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Saturday 10 June 2023 Dublin: 16°C
# United Ireland
Sinn Féin runs advert in The New York Times calling for 'Irish unity in our time'
Mary Lou McDonald sat down with The Journal in New York today where she said criticism of the ad was ‘nonsense’.

Image from iOS (5) Christina Finn The half page advert in today's New York Times calls for a Citizens' Assembly to on Irish unity to be established. Christina Finn

Political Correspondent Christina Finn reporting from New York

SINN FÉIN HAS run an advertisement in The New York Times newspaper today calling on the Irish Government to convene a Citizens’ Assembly on Irish unity.

The half page ad addressed to the Taoiseach, which is paid for by the Friends of Sinn Féin Inc, calls for “Irish unity in our time”.

“We believe it is imperative for the Irish Government to plan, prepare and advocate for Irish unity as provided for in the Good Friday Agreement.

“We call on the Irish Government to convene a Citizens’ Assembly to plan for Irish unity. The relationship between Ireland and America is a bond of kinship and family forged over generations,” states the advert. 

It goes on to say that the Good Friday Agreement is the framework on how to resolve current political differences and is a roadmap for future peaceful and democratic change. 

“One constant in an ever-changing world has been the bipartisan support in the US for the Agreement in Congress by successive administrations and by all those who share a common bond with Ireland. 

“We believe that Irish unity is the firm will of the Irish nation and will serve the best interests of all who share the island, citizens abroad and the wider diaspora. We can be the generation to deliver Irish unity in our time,” the ad concludes. 

The ads follow on from a similar campaign last year which was also organised by Sinn Féin’s US fundraising arm.

Some hit out against the high-profile adverts running in the midst of Brexit tensions last year, but the media campaigns are indicative of growing efforts by Sinn Féin to highlight the call for a referendum on Irish unity abroad.

Advert running in US newspapers this week

The advert that is in The New York Times today will also run in the Washington Post later in the week, as well as the LA Times and some other US newspapers. 

Fine Gael’s Charlie Flanagan has hit out against the adverts, stating that they are “unhelpful and dangerous”. He told The Journal

“Sinn Fein playing to the US audience is like giving child a box of matches to play with.”

Speaking to The Journal in New York today, Sinn Féin leader Mary Lou McDonald defended the adverts. 

“I think that both sets of adverts are dealing with the reality that things have changed and are changing and the reality that we need to prepare for that change. So I think the call on the Irish Government has to convene a Citizens’ Assembly and to begin the process of preparation and engagement is just all about common sense,” said McDonald.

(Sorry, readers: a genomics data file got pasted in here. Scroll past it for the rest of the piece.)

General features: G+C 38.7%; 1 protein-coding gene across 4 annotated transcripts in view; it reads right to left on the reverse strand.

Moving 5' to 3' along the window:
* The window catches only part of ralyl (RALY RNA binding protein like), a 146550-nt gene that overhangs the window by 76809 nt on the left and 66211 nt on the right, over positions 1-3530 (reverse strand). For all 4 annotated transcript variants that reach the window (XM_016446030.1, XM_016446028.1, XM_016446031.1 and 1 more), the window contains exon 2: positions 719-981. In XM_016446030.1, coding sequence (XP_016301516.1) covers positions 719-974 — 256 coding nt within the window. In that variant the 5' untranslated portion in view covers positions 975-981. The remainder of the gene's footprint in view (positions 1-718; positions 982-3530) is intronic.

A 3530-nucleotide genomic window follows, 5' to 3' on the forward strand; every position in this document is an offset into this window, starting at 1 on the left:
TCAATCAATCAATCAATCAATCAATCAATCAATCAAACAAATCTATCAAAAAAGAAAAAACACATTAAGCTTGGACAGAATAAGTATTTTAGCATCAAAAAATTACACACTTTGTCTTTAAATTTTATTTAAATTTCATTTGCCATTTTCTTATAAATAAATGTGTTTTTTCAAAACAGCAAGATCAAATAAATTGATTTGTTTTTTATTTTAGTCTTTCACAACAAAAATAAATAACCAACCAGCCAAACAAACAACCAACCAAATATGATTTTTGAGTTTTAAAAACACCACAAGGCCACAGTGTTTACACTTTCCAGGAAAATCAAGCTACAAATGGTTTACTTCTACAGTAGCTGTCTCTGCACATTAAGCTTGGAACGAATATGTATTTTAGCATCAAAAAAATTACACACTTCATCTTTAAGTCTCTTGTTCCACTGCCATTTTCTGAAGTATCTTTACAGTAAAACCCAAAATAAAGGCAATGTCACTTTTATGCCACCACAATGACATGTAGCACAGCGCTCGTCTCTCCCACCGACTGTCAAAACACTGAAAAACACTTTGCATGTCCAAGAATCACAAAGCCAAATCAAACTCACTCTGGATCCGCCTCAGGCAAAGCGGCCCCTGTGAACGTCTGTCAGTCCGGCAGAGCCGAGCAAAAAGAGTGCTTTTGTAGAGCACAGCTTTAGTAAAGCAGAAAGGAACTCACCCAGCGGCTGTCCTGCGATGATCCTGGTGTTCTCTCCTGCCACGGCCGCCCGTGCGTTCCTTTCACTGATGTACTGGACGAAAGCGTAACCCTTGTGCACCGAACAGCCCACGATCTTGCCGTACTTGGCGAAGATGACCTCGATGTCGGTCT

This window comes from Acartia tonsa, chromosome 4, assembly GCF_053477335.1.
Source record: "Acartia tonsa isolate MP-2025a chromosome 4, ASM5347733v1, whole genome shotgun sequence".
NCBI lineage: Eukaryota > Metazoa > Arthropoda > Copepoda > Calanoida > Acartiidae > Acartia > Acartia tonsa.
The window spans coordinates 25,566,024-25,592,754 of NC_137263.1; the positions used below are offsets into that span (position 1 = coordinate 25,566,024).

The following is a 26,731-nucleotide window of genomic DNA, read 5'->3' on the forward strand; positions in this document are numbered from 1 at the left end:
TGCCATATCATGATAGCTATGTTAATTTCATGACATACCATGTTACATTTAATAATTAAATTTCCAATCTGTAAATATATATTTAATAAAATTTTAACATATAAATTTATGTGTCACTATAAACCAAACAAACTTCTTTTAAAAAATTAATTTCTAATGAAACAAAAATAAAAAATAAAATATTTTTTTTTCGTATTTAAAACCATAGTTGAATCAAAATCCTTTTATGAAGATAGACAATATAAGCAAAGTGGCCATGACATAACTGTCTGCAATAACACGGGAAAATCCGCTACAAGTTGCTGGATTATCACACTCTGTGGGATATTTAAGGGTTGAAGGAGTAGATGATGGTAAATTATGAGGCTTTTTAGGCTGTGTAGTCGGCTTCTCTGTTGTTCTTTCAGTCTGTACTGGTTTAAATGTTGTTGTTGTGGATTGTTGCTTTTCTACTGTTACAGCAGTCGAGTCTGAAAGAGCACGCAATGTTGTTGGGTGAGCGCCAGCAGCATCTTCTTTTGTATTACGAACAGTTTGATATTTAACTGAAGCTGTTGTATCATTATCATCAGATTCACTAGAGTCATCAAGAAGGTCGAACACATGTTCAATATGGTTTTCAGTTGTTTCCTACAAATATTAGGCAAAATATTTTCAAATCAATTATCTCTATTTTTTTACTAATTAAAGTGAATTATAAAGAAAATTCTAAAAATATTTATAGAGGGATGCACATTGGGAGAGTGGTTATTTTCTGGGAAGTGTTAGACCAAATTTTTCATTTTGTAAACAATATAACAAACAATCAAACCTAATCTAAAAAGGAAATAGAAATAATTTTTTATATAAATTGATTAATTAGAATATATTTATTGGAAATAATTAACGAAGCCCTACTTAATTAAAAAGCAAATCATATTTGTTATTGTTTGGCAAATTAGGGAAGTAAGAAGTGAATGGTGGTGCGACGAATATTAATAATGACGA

McDonald is in New York for two days before she heads to Washington DC to take part in number of events organised for St Patrick’s Day this year. 

“We saw in a different context, when Brexit was on the horizon, and those that were proposing Brexit just kept telling us rather inanely ‘Brexit is Brexit’, I mean, what did that mean? And you see the consequences of that, of a lack of preparation, and a lack of thought and we don’t want that to happen.

“I think it is in all of our interests that we have good order that we have a space led by the Irish Government where all of viewscan actually engage on the issues whether it’s in terms of an all Ireland health service, or economic model or education across the island or cultural issues or symbolic issues,” McDonald said. 

“All of these things need to be thrashed out and the Government have kind of tipped their toe in the water with the shared Island unit. Dialogue is good. We support that for what it’s worth, but we know it’s not enough. That’s not sufficient. So that’s what today’s adverts are about,” she added.


When asked what did she make of the criticism against the ads, she said it is “nonsense”. 

“It is the job of politics and of political leaders to lead. And I’ve said for a long time, and I’ve said this privately to people and I’ve said it publicly, burying your head in the sand is not the answer.

“That’s not how you steward and how you shape political change. It’s very, very important now that there is a real appreciation that the Unionist majority in the North is gone – that is gone over the last number of elections, it’s not coming back.

“There’s a momentum for change across the island. I think some of that is generational. I think just things come of their time. And the Good Friday Agreement makes provision for referendums. They will happen and therefore, the wise thing, the really wise thing to do is to prepare for them,” she said. 

During the visit to New York, McDonald will meet with Irish American community organisations, while in Washington DC she is due to meet with Congressional leaders and members of the Biden Administration.

McDonald will also attend the Ireland Funds dinner which the Taoiseach as well as high-profile American politicians. 

On Thursday, McDonald will attend the Speaker’s Lunch on Capitol Hill, as well as the traditional shamrock ceremony in the White House.

It has long been a tradition for the leader of Sinn Féin to attend St Patrick’s Day celebrations at the White House.’s Political Correspondent Christina Finn will be bringing you all the latest updates from Taoiseach Micheál Martin’s visit to Washington DC this week including his meeting with US President Joe Biden on Thursday.

Stay up-to-date by following @christinafinn8@thejournal_ie or @TJ_Politics  and’s Facebook page.     


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